by Sheba Karim
First sentence: “I’m a giant in the sky flying over crimson-roofed houses, dressed in a wool turtleneck and jeans.”
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Nina Kahn wants to be something other than what she is: a Pakistani girl in a smallish town in New York during the 1990s, at odds with her culture and with the American society she wants to be a part of. She’s the daughter of immigrants, and even though she’s grown up in America, she still feels like she’s at the fringes of her high school. It’s partially because her parents are fairly strict Muslims: Nina’s not allowed to date, or go to sleepovers, or even wear shorts, or even — perhaps most especially — shave. It doesn’t help that Nina finds the whole traditional Pakistani (or even Muslim) thing a bit off-putting; she doesn’t really speak Urdu that well, her best friends are white, and she likes the new guy at school, Asher, who’s half-Jewish and half-Italian.
The question is: where does she really belong?
It’s an interesting question, one that’s been explored in many venues, especially with children of recent immigrants. I’m not sure I’ve seen it with a Muslim family before, but there’s much that I’m sure could be substituted for East Asian or even Hispanic families: the desire of the parents to keep the language, the culture, and — in this case — the religion from their former country intact. Sometimes it’s successful, sometimes it’s not. There’s an element of racism: of trying and not quite succeeding in fitting in, of not quite being accepted fully by mainstream American society. It’s an interesting portrait; the religious element made it stand out from other first-generation American stories, and Nina was a very likable character.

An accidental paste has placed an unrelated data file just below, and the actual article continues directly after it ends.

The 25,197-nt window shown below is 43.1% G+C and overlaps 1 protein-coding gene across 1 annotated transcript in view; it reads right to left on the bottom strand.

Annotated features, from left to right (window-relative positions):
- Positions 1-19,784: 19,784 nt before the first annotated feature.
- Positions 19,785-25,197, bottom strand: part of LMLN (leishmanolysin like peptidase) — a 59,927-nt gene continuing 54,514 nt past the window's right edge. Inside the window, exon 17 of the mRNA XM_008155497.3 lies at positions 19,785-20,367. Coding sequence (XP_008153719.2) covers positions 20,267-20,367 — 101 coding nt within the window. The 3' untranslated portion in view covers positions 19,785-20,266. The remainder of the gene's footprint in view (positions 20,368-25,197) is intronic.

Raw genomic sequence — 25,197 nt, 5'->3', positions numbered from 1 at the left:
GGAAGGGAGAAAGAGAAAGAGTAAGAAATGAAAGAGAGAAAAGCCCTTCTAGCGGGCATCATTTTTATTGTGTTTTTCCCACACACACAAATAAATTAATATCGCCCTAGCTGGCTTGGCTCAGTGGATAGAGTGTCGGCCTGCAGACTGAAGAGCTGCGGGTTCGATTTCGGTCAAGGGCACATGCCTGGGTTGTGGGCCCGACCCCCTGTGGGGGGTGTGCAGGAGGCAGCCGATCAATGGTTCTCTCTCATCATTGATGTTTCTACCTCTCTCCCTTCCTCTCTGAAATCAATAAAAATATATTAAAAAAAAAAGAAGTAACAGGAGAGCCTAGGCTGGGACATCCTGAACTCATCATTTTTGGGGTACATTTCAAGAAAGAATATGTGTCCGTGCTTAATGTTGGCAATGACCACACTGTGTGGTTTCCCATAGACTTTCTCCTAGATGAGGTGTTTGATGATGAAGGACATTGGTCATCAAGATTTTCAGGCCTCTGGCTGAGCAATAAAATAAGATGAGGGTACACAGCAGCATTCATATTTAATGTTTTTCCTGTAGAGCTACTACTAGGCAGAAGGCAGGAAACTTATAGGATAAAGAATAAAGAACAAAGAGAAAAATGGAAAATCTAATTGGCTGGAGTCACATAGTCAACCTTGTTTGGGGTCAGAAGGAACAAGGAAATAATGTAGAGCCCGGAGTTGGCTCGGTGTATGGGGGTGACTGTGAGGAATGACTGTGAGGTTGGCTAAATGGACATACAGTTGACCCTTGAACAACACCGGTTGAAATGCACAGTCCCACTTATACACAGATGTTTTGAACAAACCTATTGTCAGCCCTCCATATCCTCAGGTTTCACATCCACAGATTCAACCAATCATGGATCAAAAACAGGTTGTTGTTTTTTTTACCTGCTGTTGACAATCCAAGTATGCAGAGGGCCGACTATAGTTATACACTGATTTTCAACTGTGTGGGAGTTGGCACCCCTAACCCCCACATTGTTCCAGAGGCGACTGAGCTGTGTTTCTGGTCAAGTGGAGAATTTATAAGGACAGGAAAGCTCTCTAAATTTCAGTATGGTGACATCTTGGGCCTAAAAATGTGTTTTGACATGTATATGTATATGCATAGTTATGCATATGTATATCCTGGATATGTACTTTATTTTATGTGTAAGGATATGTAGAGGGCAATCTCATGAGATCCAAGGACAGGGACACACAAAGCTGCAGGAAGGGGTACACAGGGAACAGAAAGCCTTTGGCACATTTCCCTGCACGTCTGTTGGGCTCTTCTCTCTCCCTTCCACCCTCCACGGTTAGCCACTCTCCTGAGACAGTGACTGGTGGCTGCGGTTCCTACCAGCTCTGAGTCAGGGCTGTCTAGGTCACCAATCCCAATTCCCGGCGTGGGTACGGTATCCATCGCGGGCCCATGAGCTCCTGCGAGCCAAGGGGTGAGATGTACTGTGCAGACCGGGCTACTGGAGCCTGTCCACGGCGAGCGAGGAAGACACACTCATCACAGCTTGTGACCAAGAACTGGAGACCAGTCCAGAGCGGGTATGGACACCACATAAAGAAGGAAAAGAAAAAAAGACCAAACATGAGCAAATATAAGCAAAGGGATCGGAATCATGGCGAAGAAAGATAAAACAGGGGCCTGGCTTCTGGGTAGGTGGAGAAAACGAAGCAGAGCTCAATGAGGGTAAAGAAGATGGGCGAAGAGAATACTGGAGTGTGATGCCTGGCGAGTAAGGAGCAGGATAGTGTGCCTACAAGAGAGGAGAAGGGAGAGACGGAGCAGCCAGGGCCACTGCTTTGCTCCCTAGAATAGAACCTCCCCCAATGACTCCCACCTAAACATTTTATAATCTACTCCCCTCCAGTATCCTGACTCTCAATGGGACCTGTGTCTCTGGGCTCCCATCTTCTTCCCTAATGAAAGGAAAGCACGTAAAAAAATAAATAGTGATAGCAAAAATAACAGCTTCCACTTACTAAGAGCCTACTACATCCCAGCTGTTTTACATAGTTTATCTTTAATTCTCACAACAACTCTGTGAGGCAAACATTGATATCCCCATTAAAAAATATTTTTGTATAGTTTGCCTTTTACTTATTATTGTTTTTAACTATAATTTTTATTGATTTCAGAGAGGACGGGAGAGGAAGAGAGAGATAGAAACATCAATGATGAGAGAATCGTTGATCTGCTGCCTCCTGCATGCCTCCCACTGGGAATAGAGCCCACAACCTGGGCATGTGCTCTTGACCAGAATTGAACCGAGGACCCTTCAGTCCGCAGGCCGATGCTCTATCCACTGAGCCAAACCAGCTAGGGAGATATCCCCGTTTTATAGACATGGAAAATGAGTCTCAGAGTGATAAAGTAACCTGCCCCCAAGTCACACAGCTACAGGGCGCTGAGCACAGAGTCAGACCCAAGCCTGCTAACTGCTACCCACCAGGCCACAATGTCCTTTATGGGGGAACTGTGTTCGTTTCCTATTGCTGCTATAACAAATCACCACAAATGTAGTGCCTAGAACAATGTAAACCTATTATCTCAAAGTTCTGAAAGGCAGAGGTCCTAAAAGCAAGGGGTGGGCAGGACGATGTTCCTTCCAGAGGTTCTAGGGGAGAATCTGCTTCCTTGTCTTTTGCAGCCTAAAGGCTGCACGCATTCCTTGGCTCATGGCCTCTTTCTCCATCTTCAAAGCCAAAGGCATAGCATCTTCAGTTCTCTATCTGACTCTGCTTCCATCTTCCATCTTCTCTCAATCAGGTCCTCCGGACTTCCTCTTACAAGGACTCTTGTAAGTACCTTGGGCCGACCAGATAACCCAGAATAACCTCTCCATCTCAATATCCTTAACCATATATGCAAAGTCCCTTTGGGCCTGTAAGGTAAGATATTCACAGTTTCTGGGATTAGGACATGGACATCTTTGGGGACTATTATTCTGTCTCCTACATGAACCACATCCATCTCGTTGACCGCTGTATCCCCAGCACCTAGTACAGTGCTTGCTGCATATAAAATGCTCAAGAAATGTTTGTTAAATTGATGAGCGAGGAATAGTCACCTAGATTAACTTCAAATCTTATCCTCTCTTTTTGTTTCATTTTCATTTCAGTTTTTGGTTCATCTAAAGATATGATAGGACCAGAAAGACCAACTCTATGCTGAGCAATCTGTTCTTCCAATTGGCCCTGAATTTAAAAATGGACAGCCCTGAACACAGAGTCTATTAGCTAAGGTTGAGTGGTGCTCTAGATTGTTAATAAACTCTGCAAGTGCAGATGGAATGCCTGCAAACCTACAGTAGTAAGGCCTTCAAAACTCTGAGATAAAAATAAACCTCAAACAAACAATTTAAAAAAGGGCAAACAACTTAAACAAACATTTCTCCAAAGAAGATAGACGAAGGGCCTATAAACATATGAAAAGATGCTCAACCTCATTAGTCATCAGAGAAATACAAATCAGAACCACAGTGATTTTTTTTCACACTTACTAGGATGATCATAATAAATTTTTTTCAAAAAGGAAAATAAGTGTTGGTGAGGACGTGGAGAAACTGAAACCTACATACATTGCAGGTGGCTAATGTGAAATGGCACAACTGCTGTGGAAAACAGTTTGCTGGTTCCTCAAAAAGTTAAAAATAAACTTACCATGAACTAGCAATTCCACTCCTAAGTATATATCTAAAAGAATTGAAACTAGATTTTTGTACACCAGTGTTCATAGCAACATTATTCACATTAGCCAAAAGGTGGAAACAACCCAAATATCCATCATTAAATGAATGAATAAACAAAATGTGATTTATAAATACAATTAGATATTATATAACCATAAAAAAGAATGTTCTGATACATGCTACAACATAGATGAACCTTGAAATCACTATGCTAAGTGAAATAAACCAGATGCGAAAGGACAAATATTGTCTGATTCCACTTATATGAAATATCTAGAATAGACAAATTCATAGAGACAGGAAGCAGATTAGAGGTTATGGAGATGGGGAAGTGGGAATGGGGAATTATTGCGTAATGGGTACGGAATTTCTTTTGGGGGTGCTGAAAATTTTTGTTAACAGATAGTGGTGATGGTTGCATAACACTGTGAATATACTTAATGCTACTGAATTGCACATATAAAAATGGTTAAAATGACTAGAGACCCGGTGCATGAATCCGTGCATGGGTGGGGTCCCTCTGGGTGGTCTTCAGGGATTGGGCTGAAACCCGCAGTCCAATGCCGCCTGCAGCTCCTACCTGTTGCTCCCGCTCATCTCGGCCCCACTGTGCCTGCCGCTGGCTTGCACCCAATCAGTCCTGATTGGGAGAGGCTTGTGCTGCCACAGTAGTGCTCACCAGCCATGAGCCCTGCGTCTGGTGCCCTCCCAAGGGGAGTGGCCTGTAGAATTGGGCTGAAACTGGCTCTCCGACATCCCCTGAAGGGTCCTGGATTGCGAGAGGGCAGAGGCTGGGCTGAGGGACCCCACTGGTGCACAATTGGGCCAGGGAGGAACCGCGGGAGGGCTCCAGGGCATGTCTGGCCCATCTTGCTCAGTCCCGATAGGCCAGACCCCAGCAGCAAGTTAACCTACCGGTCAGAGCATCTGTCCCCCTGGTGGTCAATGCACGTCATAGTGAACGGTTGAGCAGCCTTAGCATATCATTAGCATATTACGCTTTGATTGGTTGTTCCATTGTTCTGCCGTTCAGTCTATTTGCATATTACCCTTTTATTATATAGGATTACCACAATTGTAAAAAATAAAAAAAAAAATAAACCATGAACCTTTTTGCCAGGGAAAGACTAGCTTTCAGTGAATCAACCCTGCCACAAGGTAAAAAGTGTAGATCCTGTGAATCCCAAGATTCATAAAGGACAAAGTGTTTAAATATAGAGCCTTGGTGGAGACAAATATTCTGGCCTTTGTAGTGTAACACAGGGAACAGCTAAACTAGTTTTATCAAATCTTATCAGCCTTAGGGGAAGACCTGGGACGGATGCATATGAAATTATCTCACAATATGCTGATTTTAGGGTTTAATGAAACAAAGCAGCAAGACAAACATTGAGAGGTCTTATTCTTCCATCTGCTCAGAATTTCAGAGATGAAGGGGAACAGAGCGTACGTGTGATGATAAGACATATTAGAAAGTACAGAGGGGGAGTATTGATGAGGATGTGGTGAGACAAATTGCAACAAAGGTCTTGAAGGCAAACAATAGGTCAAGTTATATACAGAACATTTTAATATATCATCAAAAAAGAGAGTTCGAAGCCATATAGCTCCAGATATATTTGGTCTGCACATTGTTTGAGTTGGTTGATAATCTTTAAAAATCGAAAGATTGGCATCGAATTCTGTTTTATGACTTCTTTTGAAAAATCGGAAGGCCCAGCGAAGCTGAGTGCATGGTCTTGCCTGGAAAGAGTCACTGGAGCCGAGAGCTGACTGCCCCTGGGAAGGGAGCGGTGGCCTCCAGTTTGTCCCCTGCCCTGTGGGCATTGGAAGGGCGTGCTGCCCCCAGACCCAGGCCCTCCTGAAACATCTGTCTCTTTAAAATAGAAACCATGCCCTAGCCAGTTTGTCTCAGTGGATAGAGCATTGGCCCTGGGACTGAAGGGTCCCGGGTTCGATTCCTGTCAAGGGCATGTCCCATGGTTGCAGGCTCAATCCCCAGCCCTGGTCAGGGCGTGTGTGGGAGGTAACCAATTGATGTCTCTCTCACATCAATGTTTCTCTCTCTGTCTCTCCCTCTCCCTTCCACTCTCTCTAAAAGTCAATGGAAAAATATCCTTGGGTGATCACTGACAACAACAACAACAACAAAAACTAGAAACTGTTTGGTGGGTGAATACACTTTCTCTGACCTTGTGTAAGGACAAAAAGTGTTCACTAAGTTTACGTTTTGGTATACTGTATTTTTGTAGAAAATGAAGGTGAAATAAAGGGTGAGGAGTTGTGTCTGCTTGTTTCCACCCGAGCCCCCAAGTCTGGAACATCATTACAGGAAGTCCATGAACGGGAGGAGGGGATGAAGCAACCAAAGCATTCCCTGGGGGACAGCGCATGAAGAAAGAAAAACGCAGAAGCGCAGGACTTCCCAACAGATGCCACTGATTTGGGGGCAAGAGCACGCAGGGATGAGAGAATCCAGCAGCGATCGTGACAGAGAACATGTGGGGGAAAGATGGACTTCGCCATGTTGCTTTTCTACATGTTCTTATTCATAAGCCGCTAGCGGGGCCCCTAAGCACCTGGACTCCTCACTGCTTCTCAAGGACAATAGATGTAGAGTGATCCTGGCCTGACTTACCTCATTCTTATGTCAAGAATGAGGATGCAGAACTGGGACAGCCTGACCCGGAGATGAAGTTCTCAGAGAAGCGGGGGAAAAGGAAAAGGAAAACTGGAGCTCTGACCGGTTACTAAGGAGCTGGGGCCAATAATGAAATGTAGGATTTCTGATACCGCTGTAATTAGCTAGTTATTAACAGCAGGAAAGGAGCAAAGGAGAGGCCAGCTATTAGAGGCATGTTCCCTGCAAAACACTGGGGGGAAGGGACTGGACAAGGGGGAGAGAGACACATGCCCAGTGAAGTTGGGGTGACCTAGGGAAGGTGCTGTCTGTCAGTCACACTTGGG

However, I really wanted something — anything — to happen. It was very much a slice-of-life portrait: here’s Nina in school, here’s Nina obsessing over Asher, here’s Nina’s friends doing teenager things like having sex or getting smashed at parties while she watches TV at home with her parents, here’s Nina not quite fitting in with her parents’ Pakistani friends, here’s Nina learning to accept herself. But there was no real conflict, no real hook to hang the book on, nothing to make me really feel Nina’s discomfort and her inner conflict between what her parents want and what she wants.
There’s also a time disconnect: setting the book in the early 1990s distances it from something that’s still a very real issue for minority teens today. It felt modern enough, and perhaps setting the book 17 years in the past gives it a slightly more timeless feel (or maybe the author really just wanted to write, “Hey, you know that email thing? I think it’s going to be big!” in her book?), but it seemed awkward to me: it could have been just as easily set in current times, and perhaps would have made it more effective.
Which is too bad, because it could have been a really interesting story.